Powering through senioritis: the end is in sight


Kelly Snawerdt

“I am ready for college and to start my own journey, because I’ve definitely caught a recent diagnosis of senioritis,” senior Jackie Calderon said.

It’s finally that time of year again. Spring is a time of new beginnings, sunshine, later sunsets, beautiful flowers blooming, and the dreaded spread of senioritis. With scholarship deadlines approaching, less time to work before college begins in the fall, and endless thoughts about what life has in store for each and every student, life can be a bit paralytic for seniors.  To say the least, this ‘virus’ is not an easy sickness to overcome.

Senioritis is defined as a supposed affliction of students in their final year of high school or college, characterized by a decline in motivation or performance, according to Urban Dictionary. Many senior students can attest to the fact that their motivation has significantly declined since the beginning of their freshman year. Senior Nancy Le thinks that both her freshman and senior year self are pretty similar time management wise, but not in the best way.

“Looking back at my freshman year self, I can definitely say that I have still not learned time management, but what has changed the most is the amount of responsibility I now have to take on as a senior,” Le said.

While some find senior year to be a strenuous struggle, others such as Nick Nahnybida have found themselves to be more confident in their work and in who they are.  

“When I was first going into high school, I was pretty terrified of all of the Spanish classes I had to take, and passing those made me feel better for my years to come,” Nahnybida said.

Nahnybida was not the only one who felt as though his trust in himself and his work improved as he aged. Senior Jackie Calderon felt as though her freshman year self was less responsible than she is now, and that the more responsibilities she added to her life, the easier it became to time manage.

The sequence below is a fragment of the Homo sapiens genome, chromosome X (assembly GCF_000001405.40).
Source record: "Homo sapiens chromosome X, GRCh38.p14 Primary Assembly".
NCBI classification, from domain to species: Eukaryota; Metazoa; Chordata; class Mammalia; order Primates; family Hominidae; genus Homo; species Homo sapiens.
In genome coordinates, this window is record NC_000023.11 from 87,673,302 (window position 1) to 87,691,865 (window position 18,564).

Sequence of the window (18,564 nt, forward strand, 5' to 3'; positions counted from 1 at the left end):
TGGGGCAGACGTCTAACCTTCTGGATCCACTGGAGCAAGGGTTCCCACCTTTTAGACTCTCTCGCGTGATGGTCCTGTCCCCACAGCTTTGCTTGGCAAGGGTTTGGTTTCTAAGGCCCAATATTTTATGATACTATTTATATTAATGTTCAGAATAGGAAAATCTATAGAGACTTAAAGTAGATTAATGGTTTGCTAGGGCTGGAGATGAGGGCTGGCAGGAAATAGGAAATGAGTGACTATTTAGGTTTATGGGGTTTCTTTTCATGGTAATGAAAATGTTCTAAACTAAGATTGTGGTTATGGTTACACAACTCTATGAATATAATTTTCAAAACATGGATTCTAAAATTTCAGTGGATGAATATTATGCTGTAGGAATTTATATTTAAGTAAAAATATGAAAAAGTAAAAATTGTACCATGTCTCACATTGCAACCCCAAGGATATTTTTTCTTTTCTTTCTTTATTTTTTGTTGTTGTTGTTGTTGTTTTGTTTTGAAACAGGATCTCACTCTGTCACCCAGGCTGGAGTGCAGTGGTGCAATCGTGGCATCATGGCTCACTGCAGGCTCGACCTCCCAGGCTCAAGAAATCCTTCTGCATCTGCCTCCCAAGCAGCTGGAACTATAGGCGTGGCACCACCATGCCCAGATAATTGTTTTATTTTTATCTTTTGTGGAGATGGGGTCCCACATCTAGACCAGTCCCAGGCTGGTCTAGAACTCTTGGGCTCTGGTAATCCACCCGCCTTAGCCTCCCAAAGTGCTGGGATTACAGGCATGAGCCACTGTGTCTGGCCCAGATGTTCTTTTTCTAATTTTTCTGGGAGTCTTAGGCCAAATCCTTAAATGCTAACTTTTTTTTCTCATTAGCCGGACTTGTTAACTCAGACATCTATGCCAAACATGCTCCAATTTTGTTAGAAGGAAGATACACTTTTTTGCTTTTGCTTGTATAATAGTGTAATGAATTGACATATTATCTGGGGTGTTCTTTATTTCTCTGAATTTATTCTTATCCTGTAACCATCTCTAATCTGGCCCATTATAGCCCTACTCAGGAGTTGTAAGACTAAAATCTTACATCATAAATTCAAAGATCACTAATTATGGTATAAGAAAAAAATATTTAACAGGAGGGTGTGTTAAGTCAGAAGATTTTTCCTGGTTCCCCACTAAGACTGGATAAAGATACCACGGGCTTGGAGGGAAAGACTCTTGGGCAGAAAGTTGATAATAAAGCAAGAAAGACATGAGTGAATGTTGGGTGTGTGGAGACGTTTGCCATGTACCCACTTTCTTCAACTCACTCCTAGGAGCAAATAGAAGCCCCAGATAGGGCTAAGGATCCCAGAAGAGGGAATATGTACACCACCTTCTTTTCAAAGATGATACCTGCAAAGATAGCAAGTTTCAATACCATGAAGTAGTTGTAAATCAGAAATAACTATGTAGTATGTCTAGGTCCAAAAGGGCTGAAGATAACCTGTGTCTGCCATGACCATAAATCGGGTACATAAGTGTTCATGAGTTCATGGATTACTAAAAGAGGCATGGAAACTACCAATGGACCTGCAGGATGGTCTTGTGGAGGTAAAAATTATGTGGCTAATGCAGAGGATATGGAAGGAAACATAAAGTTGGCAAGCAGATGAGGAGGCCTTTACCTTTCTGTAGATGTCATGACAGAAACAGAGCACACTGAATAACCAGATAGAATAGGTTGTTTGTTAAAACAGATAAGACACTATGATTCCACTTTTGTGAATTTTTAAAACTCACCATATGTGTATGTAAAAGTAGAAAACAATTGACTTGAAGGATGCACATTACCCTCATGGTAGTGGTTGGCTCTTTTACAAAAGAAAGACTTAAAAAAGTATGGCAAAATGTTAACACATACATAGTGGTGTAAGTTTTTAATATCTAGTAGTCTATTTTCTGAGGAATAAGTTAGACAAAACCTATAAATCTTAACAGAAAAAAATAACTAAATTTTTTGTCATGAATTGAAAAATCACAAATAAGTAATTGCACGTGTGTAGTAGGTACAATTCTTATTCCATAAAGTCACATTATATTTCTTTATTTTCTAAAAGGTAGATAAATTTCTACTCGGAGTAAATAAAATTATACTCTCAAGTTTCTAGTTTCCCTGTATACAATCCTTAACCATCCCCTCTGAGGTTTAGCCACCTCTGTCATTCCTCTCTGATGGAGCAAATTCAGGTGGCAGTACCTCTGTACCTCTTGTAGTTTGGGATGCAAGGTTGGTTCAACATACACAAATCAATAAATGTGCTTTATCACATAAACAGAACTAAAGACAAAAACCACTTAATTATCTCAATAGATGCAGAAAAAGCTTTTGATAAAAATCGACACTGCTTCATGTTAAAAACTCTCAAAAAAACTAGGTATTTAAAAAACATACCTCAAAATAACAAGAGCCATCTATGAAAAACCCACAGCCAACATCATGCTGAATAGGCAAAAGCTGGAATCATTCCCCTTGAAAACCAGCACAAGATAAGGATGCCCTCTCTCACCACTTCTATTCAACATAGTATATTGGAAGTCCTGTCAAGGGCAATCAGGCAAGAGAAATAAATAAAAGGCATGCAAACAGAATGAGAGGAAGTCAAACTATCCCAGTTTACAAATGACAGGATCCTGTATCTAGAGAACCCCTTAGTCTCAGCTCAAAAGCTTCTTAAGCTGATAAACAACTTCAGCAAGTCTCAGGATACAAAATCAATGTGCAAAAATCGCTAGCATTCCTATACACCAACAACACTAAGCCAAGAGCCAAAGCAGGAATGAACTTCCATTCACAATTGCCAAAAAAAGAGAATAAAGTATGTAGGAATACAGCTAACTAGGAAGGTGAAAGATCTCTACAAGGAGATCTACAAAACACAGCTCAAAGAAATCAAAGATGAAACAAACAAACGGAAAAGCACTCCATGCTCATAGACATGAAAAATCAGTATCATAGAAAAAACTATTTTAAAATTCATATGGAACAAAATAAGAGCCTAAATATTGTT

“Now I am more responsible in my senior year, and I have a better sense of time management because of work and school together, which forced me to get better,” Calderon said.    

Although some students may have seemed to improve time management wise, the amount of work compared to the amount of time that seniors have can be far too much too handle all at once.

Calderon said that at the beginning of her senior year she only had to worry about one block’s worth of work. But now that she has a full schedule, her time is limited, and she never seems to have enough time and energy to accomplish all that she needs to.

“So far AP English has been my hardest class, and I’ve recently noticed a lack of motivation in myself because it is getting closer to the end of the year, and I feel so close to the finish line but it is still not quite here yet,” Calderon said.

Le also knows about the foreseen finish line, and her motivation lack, which started around the end of winter break. After both the winter and spring break came to an end, it seemed like too many glimpses of heaven to recover from.

“We seniors are so close to being done, [and] the graduation date is looming upon us,” Le said. “I am so ready for a fresh start and to finally start my life.”

The largest tell-tale sign of senioritis, though, can be seen in the comparison of motivation from the beginning of senior year to this very moment. Many, if not all, seniors at West started with a very high amount of motivation and a really low amount of stress, but now that is certainly not the case.

“At the beginning of the year my stress level was extremely low, with my motivation at an all time high. I always had assignments done on time, and was basically always on top of my game,” Le said. “Right now, my stress level is at an all time high, but my motivation has quite sadly hit rock bottom. It’s something about the last few months of school that makes it so hard to get things done correctly in every way.”

Although senioritis is still very present here, the Falcons will have to find a way to soar on until graduation. It may be tough, but it always will be, and has been for centuries past. Senioritis may be the ‘disease’ that never officially finds a cure.